One-Man-Web


Rattled Cages

GOD OF CARNAGE

Bear Pit Theatre, Stratford upon Avon, Friday 6th May, 2016

 

One young boy has knocked out a couple of teeth of another boy.  Their parents meet to discuss what is to be done.  It all begins in civilised fashion: they are agreeing the wording of a definitive statement of events.  Soon, however, as blame is hurled from one side to the other, the thin veneer of civilisation begins to crack and peel away.

Yasmina Reza’s black comedy of manners, played here in a sharp translation by Christopher Hampton, makes acute observations about the human condition – the middle-class human, that is.  One of the fathers, Michael, has tipped the family hamster out onto the road.  It’s not a wild animal or a domesticated animal, he observes.  This incident is a metaphor for the entire piece.  Out of their cages of etiquette and civility, the characters flounder.  They turn on each other but their attacks are as effectual as an assault by hamster – I imagine; I’ve never crossed one’s path.  There is always something enjoyable about seeing people behaving badly, in ways we would never dare to in our real lives.

As Michael, Roger Ganner brings Black Country bathos, forever undermining the pretensions of his wife Veronica (Penny Sandle-Keynes) whose African masks and artefacts adorn the set – clues to the primitive tribalism we are about to witness.  This powwow of chieftains is not going to be fruitful.  Tony Homer’s Alan, apparently surgically welded to his mobile phone, emits waves of cynicism effortlessly, while his brittle wife Annette (Ruth Linnett) does a marvellous turn in falling ill and getting pissed.  In short, this quartet delivers an excellent performance of well-defined characters, whose excesses are within keeping of their established tropes, and the contrasting moments of action are adeptly orchestrated by director Colin Lewis Edwards, staging a mini-Lord of the Flies meltdown in Bel Derrington’s detailed but not cluttered set.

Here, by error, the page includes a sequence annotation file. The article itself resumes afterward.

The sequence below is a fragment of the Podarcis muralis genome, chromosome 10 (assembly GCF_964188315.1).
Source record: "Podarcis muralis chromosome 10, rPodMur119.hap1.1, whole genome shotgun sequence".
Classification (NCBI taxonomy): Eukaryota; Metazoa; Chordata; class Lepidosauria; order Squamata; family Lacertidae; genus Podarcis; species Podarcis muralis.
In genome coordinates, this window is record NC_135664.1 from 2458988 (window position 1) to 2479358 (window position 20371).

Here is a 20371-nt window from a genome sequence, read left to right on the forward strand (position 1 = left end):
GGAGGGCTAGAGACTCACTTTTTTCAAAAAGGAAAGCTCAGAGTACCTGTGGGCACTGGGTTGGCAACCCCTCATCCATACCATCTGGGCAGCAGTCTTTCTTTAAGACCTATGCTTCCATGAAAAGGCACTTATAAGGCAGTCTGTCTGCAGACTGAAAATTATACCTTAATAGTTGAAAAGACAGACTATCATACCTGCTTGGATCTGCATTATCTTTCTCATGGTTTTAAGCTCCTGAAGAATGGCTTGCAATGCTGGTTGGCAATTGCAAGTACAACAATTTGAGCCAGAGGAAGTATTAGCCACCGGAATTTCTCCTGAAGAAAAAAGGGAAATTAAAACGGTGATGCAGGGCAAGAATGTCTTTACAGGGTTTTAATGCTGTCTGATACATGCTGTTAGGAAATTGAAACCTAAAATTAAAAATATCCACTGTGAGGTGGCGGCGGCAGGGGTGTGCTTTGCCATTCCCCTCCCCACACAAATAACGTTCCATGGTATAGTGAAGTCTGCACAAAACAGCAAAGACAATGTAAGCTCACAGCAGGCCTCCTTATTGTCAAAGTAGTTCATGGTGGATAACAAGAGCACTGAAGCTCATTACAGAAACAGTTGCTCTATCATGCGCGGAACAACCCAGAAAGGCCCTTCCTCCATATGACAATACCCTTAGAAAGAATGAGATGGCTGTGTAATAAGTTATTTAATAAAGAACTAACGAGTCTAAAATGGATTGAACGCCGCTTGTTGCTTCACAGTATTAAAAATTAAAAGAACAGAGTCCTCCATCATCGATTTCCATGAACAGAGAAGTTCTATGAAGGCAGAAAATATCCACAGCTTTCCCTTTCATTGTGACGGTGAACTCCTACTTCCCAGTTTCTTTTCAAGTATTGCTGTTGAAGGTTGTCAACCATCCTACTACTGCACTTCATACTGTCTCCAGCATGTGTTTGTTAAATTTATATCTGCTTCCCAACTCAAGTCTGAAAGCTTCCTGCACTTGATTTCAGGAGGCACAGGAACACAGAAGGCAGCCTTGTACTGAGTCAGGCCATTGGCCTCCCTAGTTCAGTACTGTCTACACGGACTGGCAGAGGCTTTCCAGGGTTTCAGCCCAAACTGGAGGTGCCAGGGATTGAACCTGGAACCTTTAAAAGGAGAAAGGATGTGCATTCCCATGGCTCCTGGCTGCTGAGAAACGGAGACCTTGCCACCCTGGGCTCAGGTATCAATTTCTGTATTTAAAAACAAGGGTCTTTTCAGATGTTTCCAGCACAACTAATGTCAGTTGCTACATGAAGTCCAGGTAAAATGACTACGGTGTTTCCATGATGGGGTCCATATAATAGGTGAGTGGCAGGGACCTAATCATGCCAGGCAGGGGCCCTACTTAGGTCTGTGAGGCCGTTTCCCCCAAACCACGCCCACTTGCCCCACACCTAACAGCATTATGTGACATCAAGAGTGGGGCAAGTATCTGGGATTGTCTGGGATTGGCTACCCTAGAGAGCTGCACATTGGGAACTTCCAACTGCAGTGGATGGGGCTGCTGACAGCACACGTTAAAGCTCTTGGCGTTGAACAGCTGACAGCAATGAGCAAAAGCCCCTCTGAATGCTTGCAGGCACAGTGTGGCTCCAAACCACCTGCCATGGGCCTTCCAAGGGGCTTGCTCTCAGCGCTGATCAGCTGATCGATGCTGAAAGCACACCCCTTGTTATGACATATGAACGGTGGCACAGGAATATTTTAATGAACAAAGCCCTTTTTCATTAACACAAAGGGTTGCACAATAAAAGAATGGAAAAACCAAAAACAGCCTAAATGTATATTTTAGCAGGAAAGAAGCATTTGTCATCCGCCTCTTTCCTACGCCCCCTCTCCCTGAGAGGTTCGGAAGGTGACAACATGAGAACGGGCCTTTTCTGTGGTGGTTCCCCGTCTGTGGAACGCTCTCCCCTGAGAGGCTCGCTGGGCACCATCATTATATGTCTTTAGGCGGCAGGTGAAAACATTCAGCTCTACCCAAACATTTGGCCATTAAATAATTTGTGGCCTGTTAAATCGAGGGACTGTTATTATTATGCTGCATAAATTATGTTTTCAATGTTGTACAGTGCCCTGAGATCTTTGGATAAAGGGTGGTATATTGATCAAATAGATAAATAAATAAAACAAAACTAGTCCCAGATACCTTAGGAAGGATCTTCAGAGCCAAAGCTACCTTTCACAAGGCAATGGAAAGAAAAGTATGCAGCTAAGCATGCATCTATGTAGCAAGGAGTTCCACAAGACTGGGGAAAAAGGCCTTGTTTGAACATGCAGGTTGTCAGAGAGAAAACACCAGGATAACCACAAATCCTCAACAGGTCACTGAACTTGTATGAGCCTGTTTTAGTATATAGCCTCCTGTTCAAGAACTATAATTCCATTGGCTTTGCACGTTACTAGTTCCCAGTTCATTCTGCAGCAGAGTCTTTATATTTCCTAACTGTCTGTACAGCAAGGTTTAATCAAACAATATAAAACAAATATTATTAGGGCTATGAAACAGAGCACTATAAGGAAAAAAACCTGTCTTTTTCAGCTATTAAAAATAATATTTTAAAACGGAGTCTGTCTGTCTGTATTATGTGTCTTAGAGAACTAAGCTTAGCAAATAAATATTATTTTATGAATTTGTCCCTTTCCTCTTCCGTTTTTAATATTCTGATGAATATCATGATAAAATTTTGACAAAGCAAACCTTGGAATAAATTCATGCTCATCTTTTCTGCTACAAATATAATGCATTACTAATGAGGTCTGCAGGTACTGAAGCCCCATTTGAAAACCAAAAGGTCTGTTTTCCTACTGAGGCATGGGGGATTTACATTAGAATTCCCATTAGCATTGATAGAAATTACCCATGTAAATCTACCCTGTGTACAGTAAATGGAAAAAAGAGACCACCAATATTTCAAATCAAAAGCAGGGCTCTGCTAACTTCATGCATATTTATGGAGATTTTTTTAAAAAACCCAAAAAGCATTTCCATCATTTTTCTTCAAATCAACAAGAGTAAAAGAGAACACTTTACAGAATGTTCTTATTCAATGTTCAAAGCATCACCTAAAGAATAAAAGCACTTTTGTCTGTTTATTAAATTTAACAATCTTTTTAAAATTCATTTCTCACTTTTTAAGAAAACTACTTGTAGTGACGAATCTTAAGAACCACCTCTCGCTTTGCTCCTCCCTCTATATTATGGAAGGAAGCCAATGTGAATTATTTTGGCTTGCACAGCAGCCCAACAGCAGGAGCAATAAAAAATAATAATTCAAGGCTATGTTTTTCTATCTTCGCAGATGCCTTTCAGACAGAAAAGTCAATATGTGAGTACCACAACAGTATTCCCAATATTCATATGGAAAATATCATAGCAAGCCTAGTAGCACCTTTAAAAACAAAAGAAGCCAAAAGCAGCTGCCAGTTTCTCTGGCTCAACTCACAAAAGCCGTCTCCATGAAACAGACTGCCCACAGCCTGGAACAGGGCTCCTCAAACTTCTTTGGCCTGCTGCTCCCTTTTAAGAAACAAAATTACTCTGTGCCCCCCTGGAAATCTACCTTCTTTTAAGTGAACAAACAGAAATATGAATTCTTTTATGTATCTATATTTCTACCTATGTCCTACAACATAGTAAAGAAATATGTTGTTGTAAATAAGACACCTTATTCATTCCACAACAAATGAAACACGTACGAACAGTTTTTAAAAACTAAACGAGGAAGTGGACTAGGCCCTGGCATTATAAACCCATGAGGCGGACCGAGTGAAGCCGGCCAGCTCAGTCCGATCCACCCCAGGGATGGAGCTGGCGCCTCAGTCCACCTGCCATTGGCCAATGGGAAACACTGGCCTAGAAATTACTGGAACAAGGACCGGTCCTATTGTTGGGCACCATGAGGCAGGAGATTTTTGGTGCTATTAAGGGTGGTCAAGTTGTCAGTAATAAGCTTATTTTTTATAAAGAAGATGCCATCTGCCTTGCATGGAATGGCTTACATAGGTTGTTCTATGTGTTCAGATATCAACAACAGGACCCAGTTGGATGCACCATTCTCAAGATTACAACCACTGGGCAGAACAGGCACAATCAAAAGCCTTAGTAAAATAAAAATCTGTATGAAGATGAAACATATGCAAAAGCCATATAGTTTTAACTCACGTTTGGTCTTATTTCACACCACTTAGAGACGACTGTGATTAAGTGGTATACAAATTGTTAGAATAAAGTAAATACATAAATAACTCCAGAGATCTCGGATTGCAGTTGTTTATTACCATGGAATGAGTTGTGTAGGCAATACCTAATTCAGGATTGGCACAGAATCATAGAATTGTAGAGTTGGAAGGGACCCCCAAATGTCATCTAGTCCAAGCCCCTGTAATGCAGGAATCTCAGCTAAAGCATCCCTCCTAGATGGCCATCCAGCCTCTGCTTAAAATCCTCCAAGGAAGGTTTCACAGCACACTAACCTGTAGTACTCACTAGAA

We only care about ourselves, opines Alan – between phone calls.  Reza holds up this attitude to ridicule.  If we only care about ourselves, we are no better than selfish, squabbling children.  Like the unfortunate hamster, we need our cages for our own protection, whether those cages are good manners, convention, or indeed technology like Alan’s ever-ringing mobile.

A bleak view of society but a darkly entertaining and thought-provoking piece of theatre, tightly played by an excellent cast.  I enjoyed every wince-inducing minute.